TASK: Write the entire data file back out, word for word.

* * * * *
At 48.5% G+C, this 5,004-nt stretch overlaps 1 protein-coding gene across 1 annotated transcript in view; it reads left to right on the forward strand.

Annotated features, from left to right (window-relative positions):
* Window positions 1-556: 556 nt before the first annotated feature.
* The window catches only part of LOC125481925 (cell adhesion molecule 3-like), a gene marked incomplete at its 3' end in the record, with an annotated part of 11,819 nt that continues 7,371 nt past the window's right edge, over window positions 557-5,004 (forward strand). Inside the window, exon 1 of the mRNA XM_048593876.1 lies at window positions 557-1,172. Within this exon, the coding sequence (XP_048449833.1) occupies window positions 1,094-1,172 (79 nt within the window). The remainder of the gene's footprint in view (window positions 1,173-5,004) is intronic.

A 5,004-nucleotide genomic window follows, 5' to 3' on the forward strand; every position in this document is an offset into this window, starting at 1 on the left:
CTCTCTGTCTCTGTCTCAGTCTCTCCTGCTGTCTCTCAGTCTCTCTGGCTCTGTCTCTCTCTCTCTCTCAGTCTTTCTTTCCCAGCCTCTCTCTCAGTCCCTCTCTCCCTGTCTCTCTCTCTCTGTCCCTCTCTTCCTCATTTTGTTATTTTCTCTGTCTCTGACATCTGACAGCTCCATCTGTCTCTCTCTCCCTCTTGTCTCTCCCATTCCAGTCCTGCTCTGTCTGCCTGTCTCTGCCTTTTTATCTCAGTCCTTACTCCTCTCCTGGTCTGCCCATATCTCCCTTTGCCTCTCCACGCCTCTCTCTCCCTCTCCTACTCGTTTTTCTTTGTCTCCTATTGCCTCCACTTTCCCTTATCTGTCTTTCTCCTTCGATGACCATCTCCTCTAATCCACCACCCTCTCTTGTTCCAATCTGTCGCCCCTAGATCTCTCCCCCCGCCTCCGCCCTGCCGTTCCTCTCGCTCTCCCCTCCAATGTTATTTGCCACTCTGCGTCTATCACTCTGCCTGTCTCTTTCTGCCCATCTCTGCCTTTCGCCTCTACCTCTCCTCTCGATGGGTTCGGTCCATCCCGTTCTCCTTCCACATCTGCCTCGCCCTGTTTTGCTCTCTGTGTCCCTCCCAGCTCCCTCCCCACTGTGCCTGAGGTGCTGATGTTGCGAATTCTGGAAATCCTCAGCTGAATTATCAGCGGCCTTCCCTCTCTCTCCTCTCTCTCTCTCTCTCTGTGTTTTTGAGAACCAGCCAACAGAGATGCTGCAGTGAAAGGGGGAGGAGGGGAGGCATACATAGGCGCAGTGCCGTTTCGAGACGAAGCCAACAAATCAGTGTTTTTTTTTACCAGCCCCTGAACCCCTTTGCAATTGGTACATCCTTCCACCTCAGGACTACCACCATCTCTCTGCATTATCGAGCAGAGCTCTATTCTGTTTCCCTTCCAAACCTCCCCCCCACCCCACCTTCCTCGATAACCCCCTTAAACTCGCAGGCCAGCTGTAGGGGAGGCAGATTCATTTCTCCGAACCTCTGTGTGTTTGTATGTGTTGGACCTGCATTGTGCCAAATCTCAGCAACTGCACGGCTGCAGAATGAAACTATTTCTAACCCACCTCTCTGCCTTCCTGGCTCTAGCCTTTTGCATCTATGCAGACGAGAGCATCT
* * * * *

At 48.5% G+C, this 5,004-nt stretch overlaps 1 protein-coding gene across 1 annotated transcript in view; it reads left to right on the forward strand.

Annotated features, from left to right (window-relative positions):
* Window positions 1-556: 556 nt before the first annotated feature.
* The window catches only part of LOC125481925 (cell adhesion molecule 3-like), a gene marked incomplete at its 3' end in the record, with an annotated part of 11,819 nt that continues 7,371 nt past the window's right edge, over window positions 557-5,004 (forward strand). Inside the window, exon 1 of the mRNA XM_048593876.1 lies at window positions 557-1,172. Within this exon, the coding sequence (XP_048449833.1) occupies window positions 1,094-1,172 (79 nt within the window). The remainder of the gene's footprint in view (window positions 1,173-5,004) is intronic.

A 5,004-nucleotide genomic window follows, 5' to 3' on the forward strand; every position in this document is an offset into this window, starting at 1 on the left:
CTCTCTGTCTCTGTCTCAGTCTCTCCTGCTGTCTCTCAGTCTCTCTGGCTCTGTCTCTCTCTCTCTCTCAGTCTTTCTTTCCCAGCCTCTCTCTCAGTCCCTCTCTCCCTGTCTCTCTCTCTCTGTCCCTCTCTTCCTCATTTTGTTATTTTCTCTGTCTCTGACATCTGACAGCTCCATCTGTCTCTCTCTCCCTCTTGTCTCTCCCATTCCAGTCCTGCTCTGTCTGCCTGTCTCTGCCTTTTTATCTCAGTCCTTACTCCTCTCCTGGTCTGCCCATATCTCCCTTTGCCTCTCCACGCCTCTCTCTCCCTCTCCTACTCGTTTTTCTTTGTCTCCTATTGCCTCCACTTTCCCTTATCTGTCTTTCTCCTTCGATGACCATCTCCTCTAATCCACCACCCTCTCTTGTTCCAATCTGTCGCCCCTAGATCTCTCCCCCCGCCTCCGCCCTGCCGTTCCTCTCGCTCTCCCCTCCAATGTTATTTGCCACTCTGCGTCTATCACTCTGCCTGTCTCTTTCTGCCCATCTCTGCCTTTCGCCTCTACCTCTCCTCTCGATGGGTTCGGTCCATCCCGTTCTCCTTCCACATCTGCCTCGCCCTGTTTTGCTCTCTGTGTCCCTCCCAGCTCCCTCCCCACTGTGCCTGAGGTGCTGATGTTGCGAATTCTGGAAATCCTCAGCTGAATTATCAGCGGCCTTCCCTCTCTCTCCTCTCTCTCTCTCTCTCTGTGTTTTTGAGAACCAGCCAACAGAGATGCTGCAGTGAAAGGGGGAGGAGGGGAGGCATACATAGGCGCAGTGCCGTTTCGAGACGAAGCCAACAAATCAGTGTTTTTTTTTACCAGCCCCTGAACCCCTTTGCAATTGGTACATCCTTCCACCTCAGGACTACCACCATCTCTCTGCATTATCGAGCAGAGCTCTATTCTGTTTCCCTTCCAAACCTCCCCCCCACCCCACCTTCCTCGATAACCCCCTTAAACTCGCAGGCCAGCTGTAGGGGAGGCAGATTCATTTCTCCGAACCTCTGTGTGTTTGTATGTGTTGGACCTGCATTGTGCCAAATCTCAGCAACTGCACGGCTGCAGAATGAAACTATTTCTAACCCACCTCTCTGCCTTCCTGGCTCTAGCCTTTTGCATCTATGCAGACGAGAGCATCT